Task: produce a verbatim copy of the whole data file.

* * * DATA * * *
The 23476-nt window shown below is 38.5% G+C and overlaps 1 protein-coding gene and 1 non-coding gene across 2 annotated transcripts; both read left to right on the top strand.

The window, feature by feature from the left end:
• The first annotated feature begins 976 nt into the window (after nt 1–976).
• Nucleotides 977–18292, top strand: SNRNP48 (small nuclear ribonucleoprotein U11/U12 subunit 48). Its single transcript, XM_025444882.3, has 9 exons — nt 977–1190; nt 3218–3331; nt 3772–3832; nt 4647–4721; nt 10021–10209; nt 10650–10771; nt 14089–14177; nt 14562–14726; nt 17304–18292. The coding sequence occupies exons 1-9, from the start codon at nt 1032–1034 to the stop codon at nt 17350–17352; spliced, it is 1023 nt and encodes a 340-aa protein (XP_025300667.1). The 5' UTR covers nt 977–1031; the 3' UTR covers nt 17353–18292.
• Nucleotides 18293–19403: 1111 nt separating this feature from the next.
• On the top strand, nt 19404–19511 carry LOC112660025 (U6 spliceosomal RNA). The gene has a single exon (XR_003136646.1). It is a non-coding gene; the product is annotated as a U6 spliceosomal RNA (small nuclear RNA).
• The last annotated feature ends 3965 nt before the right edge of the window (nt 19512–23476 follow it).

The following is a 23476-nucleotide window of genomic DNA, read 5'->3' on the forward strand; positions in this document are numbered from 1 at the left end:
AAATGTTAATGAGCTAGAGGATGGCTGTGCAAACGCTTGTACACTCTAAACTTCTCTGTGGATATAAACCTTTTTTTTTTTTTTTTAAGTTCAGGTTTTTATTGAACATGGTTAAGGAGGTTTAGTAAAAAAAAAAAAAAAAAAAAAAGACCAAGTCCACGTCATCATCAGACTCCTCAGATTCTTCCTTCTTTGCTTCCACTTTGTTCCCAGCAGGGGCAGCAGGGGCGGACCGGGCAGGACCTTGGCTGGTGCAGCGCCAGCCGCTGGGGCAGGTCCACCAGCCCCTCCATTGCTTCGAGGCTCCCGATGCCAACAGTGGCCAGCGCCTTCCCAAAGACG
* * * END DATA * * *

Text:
The 23476-nt window shown below is 38.5% G+C and overlaps 1 protein-coding gene and 1 non-coding gene across 2 annotated transcripts; both read left to right on the top strand.

The window, feature by feature from the left end:
• The first annotated feature begins 976 nt into the window (after nt 1–976).
• Nucleotides 977–18292, top strand: SNRNP48 (small nuclear ribonucleoprotein U11/U12 subunit 48). Its single transcript, XM_025444882.3, has 9 exons — nt 977–1190; nt 3218–3331; nt 3772–3832; nt 4647–4721; nt 10021–10209; nt 10650–10771; nt 14089–14177; nt 14562–14726; nt 17304–18292. The coding sequence occupies exons 1-9, from the start codon at nt 1032–1034 to the stop codon at nt 17350–17352; spliced, it is 1023 nt and encodes a 340-aa protein (XP_025300667.1). The 5' UTR covers nt 977–1031; the 3' UTR covers nt 17353–18292.
• Nucleotides 18293–19403: 1111 nt separating this feature from the next.
• On the top strand, nt 19404–19511 carry LOC112660025 (U6 spliceosomal RNA). The gene has a single exon (XR_003136646.1). It is a non-coding gene; the product is annotated as a U6 spliceosomal RNA (small nuclear RNA).
• The last annotated feature ends 3965 nt before the right edge of the window (nt 19512–23476 follow it).

The following is a 23476-nucleotide window of genomic DNA, read 5'->3' on the forward strand; positions in this document are numbered from 1 at the left end:
AAATGTTAATGAGCTAGAGGATGGCTGTGCAAACGCTTGTACACTCTAAACTTCTCTGTGGATATAAACCTTTTTTTTTTTTTTTTAAGTTCAGGTTTTTATTGAACATGGTTAAGGAGGTTTAGTAAAAAAAAAAAAAAAAAAAAAAGACCAAGTCCACGTCATCATCAGACTCCTCAGATTCTTCCTTCTTTGCTTCCACTTTGTTCCCAGCAGGGGCAGCAGGGGCGGACCGGGCAGGACCTTGGCTGGTGCAGCGCCAGCCGCTGGGGCAGGTCCACCAGCCCCTCCATTGCTTCGAGGCTCCCGATGCCAACAGTGGCCAGCGCCTTCCCAAAGACG